When I clean the barrel of my rifle, I often forget to place a cloth at the muzzle end while spraying gun oil inside. As a result, excess oil drips onto the floor. It never occurred to me to use a device designed to trap solvents, nor had I seen one in use until recently. I must say, I was quite impressed!
Solvent traps are specifically crafted to aid in the gun cleaning process by preventing excessive oils or solvents from dripping out of the barrel and creating a mess. The solvent trap, mounted at the muzzle, enables the collection or proper disposal of reusable oil or solvent, maintaining cleanliness.
At first glance, modern solvent traps may be mistaken for suppressors. However, they serve completely different purposes. Let's delve into the exact definition of a solvent trap and explore its intended use. You might discover that a solvent trap is the firearm accessory you never knew you needed.
What Is A Solvent Trap?
A solvent trap refers to an enclosed tube-shaped attachment that screws onto the muzzle of your firearm, designed specifically to capture solvents utilized during the cleaning of the gun's barrel. This cylindrical "can" creates a sealed environment, effectively preventing oils and solvents from dripping onto the floor or your working surface when they exit the barrel.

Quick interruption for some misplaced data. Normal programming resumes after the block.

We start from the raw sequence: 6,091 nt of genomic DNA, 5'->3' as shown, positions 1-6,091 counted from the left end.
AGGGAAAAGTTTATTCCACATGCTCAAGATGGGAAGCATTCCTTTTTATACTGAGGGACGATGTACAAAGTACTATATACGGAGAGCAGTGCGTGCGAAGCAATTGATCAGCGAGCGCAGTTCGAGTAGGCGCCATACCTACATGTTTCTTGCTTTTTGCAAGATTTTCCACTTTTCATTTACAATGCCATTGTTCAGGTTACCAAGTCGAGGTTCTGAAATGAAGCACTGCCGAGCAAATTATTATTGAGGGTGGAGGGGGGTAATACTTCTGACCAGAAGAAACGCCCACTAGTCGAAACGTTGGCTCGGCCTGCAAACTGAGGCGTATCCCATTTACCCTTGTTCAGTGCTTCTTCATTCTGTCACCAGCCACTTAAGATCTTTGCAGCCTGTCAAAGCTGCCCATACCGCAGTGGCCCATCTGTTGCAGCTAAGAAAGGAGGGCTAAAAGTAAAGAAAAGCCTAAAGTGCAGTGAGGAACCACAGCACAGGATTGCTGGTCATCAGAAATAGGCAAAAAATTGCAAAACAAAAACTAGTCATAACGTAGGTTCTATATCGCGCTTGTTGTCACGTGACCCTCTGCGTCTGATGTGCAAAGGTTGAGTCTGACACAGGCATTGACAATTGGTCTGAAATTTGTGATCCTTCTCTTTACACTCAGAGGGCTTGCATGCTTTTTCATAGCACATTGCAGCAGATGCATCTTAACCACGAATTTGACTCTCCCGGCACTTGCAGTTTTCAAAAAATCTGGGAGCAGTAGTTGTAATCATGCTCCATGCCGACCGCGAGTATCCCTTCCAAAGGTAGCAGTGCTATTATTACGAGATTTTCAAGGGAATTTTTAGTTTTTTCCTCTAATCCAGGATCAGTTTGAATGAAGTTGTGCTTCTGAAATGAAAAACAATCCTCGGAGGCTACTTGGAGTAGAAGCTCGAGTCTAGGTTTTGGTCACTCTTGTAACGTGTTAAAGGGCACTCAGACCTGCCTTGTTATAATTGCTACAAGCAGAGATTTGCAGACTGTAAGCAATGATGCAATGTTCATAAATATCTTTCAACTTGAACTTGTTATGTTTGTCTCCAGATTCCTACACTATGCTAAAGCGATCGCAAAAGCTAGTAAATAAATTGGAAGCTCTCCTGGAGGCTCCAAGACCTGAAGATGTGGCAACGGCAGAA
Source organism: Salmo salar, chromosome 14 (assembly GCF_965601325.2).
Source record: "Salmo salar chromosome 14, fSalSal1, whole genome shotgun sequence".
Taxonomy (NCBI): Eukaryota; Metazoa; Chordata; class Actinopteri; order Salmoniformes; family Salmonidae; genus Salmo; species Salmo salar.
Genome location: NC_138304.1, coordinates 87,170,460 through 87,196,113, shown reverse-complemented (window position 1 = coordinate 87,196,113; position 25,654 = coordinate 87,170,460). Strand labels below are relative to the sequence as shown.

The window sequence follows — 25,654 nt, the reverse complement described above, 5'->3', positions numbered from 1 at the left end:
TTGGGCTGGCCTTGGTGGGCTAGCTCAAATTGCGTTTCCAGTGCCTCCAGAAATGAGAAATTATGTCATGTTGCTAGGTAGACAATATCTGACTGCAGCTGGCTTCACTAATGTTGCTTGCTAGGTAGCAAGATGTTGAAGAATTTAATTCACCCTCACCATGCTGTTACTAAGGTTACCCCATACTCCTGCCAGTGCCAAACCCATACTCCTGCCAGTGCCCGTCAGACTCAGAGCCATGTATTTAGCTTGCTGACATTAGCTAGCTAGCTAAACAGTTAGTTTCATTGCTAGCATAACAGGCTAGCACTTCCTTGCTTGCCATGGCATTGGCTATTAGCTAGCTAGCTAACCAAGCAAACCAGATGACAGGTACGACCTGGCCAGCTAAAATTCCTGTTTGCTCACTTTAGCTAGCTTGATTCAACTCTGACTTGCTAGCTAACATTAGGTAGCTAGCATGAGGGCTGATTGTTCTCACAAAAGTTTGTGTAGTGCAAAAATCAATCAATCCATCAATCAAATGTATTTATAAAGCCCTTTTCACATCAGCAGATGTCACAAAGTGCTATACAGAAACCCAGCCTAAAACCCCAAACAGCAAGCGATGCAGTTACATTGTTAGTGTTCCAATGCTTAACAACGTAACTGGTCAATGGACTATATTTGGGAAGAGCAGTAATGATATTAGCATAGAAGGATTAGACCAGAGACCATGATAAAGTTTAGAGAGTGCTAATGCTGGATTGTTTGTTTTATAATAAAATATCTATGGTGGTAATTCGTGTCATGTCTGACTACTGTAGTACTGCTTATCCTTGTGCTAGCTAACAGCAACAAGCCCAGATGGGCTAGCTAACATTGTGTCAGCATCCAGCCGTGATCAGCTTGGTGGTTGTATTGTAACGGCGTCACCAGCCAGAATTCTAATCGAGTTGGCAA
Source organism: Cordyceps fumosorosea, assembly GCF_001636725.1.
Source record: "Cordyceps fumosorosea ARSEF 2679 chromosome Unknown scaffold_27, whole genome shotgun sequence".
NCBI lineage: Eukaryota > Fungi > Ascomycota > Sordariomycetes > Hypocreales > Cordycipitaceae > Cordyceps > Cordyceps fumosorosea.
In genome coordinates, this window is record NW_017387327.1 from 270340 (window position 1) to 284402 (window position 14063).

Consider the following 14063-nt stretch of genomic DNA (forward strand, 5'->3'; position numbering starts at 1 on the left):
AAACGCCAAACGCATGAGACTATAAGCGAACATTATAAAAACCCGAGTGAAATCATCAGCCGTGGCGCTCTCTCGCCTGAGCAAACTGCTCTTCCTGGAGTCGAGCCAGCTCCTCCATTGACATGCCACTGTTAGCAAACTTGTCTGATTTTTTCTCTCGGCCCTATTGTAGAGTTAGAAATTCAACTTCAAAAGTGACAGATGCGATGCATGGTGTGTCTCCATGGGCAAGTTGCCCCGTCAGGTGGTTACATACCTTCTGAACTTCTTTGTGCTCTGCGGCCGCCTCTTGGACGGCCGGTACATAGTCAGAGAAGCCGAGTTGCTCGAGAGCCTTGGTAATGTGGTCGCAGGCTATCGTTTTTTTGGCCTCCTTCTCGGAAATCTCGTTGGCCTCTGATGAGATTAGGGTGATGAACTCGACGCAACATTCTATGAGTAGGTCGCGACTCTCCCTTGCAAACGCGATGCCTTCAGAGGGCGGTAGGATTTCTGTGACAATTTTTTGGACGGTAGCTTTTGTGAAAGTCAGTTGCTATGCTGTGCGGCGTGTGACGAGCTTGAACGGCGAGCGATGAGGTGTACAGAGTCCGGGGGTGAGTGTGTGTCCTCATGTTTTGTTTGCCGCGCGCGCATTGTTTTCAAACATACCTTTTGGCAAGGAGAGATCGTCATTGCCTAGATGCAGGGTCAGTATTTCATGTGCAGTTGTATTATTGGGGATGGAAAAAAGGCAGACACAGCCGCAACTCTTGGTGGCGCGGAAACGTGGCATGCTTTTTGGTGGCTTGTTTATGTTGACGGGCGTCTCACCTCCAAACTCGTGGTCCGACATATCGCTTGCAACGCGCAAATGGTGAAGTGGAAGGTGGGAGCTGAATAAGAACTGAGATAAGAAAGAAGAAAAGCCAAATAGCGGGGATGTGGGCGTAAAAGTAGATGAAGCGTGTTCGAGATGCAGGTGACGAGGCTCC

The primary purpose of solvent traps is to catch and inhibit the dripping of oil and solvent onto various surfaces in your workspace. Typically, gun oils and solvents are packaged in aerosol cans, which are convenient for application as the pressurized expulsion ensures thorough coating of gun parts.
However, a drawback of using pressurized cans is that a significant portion of the oil or solvent often escapes through the opposite end of the barrel. This becomes particularly noticeable when cleaning firearms with shorter barrels, such as pistols. As a result, the oil ends up on the floor, furniture, or any other surface it happens to land on. The solvent trap is ingeniously designed to capture the overspray and minimize the release of airborne vapors.